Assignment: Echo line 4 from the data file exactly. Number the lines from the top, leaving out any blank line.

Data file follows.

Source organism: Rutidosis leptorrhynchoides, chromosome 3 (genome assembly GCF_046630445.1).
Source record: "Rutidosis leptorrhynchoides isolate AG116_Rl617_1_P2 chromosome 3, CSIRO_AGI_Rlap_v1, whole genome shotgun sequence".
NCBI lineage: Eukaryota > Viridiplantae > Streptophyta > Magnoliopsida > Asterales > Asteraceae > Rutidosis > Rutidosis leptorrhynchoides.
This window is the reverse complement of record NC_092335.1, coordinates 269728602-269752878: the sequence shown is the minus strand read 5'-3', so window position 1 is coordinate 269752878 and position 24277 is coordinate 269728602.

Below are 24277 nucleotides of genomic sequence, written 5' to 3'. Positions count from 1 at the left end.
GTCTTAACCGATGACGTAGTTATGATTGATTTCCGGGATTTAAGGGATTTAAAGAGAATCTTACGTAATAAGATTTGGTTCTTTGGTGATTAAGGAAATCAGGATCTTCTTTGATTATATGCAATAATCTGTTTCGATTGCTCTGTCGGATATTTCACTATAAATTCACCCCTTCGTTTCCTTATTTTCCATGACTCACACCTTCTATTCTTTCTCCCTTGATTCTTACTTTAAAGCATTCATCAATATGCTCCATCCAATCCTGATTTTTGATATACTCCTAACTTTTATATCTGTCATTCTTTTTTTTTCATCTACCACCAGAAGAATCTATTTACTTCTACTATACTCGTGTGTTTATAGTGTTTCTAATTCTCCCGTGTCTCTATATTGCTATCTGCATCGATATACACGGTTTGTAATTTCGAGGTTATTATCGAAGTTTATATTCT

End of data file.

This window is the reverse complement of record NC_092335.1, coordinates 269728602-269752878: the sequence shown is the minus strand read 5'-3', so window position 1 is coordinate 269752878 and position 24277 is coordinate 269728602.